Sunday 26 October 2014

October Short Fiction Contest Winners

"Boodoo" by Victorrrmz - Own work. Licensed under Creative Commons
That happy time of the month has arrived where I read through all the entries for the latest short fiction contest and select the three winners. As always this wasn't an easy task, but it is a fun one. October's image of the boodoo doll certainly inspired a diverse range of stories.

Before I announce the winners I'd like to thank everyone who entered. The standard of entries was high and I enjoyed reading through them. Thanks also to everyone who helps support the contest by reading the winning stories and by sharing the links - your support is much appreciated and please continue to do so.

And now for the winners:

  • First prize of a £50 Amazon or PayPal prize goes to Jaime Villarreal for his story 'Share'
  • Second prize of a £20 Amazon or PayPal prize goes to A. W. Hendry for the story 'Dolly Doll'
  • Third prize of a £10 Amazon or PayPal prize goes to Nathanael Munn for his story 'The Soul Snatcher'

Share by Jamie Villarreal

Her name is Clarissa. That's what her name tag reads. She works at the gas station on the corner. Every time I walk in there to buy gum, she offers me a unique smile. One that has meaning behind it. Maybe there's something that she wants to share with me. What could it be? No one ever smiles at me like that. It makes me want to know everything about her. Even, if it kills me.

I step through the door. The bell jingles overhead, announcing my entrance.

“Hello,” the clerk says. “Welcome to Peachy King's Bookstore.”

I come here at least once a week to browse through art books. The clerk acts like she's never seen me before. Clarissa recognizes me. She doesn't say anything, but at least, she recognizes me. I should reach over this counter and strangle her until she passes out. Then, she'd recognize me. She'd never forget my face, that's for sure.

“Is there anything in particular that you're looking for?” asks the clerk.

“Magic,” I reply. “Books on magic.”

“Magic tricks.” She points toward the middle of the store. “Third aisle. On your left. Can't miss it.”

“No,” I reiterate. “Real magic.”

“Real magic?” The look on her face is one of arrogance, not inquiry.

I'm thirty years old. Why would I want to start learning magic tricks? I want the good stuff. I want to cast spells. Sure, magic tricks might make a girl grin with intrigue, but I want magic that will make her open up to me. Share things with me.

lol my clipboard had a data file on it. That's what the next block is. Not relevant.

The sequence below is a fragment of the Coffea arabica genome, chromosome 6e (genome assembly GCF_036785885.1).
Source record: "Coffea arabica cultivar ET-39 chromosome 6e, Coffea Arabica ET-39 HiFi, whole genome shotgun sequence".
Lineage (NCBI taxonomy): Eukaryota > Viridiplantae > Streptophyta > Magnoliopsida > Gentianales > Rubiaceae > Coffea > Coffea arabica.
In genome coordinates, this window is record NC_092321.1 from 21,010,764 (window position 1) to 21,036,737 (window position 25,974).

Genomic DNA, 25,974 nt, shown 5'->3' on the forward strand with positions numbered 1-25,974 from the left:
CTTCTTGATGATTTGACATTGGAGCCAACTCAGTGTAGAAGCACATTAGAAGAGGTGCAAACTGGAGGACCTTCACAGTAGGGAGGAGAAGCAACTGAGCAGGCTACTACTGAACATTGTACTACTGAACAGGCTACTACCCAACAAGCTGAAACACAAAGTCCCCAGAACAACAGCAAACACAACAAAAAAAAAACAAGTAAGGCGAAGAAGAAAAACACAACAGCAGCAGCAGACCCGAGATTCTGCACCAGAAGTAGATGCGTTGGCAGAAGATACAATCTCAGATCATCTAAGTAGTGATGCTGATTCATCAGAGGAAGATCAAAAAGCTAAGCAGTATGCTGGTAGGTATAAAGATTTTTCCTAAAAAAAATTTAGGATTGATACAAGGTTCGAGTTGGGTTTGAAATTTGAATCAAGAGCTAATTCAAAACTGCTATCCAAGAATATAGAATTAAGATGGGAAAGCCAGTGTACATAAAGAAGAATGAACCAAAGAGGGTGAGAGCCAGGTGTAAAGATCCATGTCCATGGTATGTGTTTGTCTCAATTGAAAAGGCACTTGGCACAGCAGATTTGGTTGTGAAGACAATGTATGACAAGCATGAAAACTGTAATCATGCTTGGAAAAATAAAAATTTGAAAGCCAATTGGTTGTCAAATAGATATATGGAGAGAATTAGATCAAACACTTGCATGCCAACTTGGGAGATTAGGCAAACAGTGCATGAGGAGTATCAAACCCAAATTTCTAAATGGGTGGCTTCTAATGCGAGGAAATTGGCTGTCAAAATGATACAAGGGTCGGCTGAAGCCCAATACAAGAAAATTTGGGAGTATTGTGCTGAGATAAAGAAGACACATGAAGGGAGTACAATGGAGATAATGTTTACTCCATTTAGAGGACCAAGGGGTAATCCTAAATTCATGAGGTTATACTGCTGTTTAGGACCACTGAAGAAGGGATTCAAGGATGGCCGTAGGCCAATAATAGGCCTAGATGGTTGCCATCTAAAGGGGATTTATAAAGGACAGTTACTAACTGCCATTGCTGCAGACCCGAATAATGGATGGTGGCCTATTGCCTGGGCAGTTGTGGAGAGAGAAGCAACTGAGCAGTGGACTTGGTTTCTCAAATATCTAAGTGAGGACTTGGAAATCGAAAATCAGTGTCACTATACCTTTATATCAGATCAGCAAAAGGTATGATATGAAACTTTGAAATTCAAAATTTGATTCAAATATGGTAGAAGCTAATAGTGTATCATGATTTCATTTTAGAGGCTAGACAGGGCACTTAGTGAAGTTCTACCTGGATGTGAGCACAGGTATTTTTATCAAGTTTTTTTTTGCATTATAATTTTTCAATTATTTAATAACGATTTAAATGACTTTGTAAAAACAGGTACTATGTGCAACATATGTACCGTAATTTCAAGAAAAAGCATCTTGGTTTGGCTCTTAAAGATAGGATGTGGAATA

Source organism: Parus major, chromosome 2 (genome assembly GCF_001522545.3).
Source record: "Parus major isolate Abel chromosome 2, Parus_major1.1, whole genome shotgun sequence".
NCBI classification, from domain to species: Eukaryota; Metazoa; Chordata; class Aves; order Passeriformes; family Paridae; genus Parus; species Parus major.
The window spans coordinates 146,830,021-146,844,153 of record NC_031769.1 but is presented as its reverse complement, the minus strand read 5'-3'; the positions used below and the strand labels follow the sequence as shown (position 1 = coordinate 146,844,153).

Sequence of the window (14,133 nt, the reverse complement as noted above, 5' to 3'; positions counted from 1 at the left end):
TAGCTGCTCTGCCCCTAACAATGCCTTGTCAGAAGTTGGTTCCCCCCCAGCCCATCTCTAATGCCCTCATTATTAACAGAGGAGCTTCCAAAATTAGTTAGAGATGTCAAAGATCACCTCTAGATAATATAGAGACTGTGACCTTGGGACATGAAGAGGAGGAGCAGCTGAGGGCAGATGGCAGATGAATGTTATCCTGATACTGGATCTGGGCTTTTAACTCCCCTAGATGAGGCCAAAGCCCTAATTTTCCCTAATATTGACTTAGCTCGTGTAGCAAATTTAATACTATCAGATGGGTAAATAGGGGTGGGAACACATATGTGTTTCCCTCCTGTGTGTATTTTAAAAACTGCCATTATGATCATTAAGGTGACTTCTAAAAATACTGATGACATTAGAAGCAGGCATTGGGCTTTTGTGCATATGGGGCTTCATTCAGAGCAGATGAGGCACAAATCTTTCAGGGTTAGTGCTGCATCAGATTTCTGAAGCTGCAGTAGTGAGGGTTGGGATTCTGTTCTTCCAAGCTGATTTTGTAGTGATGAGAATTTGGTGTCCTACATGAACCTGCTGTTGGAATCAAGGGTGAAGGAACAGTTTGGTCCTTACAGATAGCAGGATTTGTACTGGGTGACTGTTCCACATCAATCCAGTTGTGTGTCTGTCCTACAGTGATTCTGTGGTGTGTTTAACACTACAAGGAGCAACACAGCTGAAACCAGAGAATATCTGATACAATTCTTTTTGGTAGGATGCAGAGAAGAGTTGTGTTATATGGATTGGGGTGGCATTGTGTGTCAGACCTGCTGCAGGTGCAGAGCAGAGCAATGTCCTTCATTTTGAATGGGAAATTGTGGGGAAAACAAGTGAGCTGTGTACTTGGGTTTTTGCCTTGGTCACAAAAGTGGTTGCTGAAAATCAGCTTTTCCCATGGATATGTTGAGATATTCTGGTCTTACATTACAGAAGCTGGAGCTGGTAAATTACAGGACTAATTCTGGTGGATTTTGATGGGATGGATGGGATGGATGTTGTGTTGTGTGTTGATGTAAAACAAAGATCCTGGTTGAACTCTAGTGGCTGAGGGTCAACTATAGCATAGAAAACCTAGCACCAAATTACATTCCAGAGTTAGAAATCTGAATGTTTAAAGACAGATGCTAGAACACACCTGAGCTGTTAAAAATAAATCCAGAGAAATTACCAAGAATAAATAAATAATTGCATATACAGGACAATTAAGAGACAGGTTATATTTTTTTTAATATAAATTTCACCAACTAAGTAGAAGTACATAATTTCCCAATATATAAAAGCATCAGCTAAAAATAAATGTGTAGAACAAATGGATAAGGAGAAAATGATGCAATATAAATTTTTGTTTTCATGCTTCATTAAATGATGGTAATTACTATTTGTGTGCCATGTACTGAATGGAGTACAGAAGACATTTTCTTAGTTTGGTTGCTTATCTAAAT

“Voodoo,” I say, hoping the bimbo gets the hint. “Curses.”

“Occult Philosophy.” She rolls her eyes and points toward the back of the store. “Last aisle. Entire section on the right. Knock yourself out.”

Before long, I find exactly what I'm looking for and take the book home. I don't have all the required materials to make this thing. It's called an all-seeing poppet, a tiny doll made of black and red yarn with crimson beads for eyes. It's pathetic when I finish, but it will have to do. I don't have much time.

In the morning, I enter the gas station. I'm met with that same unique smile. I pay for my gum and hand the all-seeing poppet to Clarissa.

“What's this?” she asks, raising a brow.

“A gift,” I reply. “A good luck charm.”

“It's cute.”

“Glad you think so.”

“Not sure what to say.” She shrugs with her palms turned up. “Thank you.”

“It's just a little something to remember me by.”

“What do you mean?”

“Nothing.” I turn to walk out.

Later that day, I completed the spell from the book by hanging myself in the backyard. It was a few days before they found my body.

Today, Clarissa has me hanging from her rear view mirror. I was hoping it'd be a necklace. She still thinks I'm cute. She looks at me with that same beautiful smile and shares with me her dreams.

The Dolly Doll by A. W. Hendry

Jacobson sat in serene silence; slumped in the ancient chair of his grandfather. Its wood was warped and the upholstery frayed, *in many places the stuffing poked through the age darkened fabric. He had been playing with the doll again. He held it loosely in his lap.
I walked through the doorway from which I had been observing Jacobson. I made no effort to enter stealthily, for the clatter of my hobnailed work boots would have made such an effort pointless. The sound they made in conjunction with the heavy oak floorboards was a vulgar intrusion into the peace and quiet of the room. Despite the noise, Jacobson did not move, nor in any way indicate that he was aware of my arrival.

The small room was dark despite the tall window occupying much of the north facing wall, its grimy panes bestowing the light with a russet sheen that matched the dark wood of the floor and walls. Spine cracked, yet unread books lay scattered about the floor. There had been little reading done in this house since the arrival of the doll. The furnishings were mean, consisting of merely two chairs and a small bookcase, its shelves holding nothing but a thick layer of dust. I took the chair opposite Jacobson which, whilst not as ancient as his grandfather’s chair was in no better condition.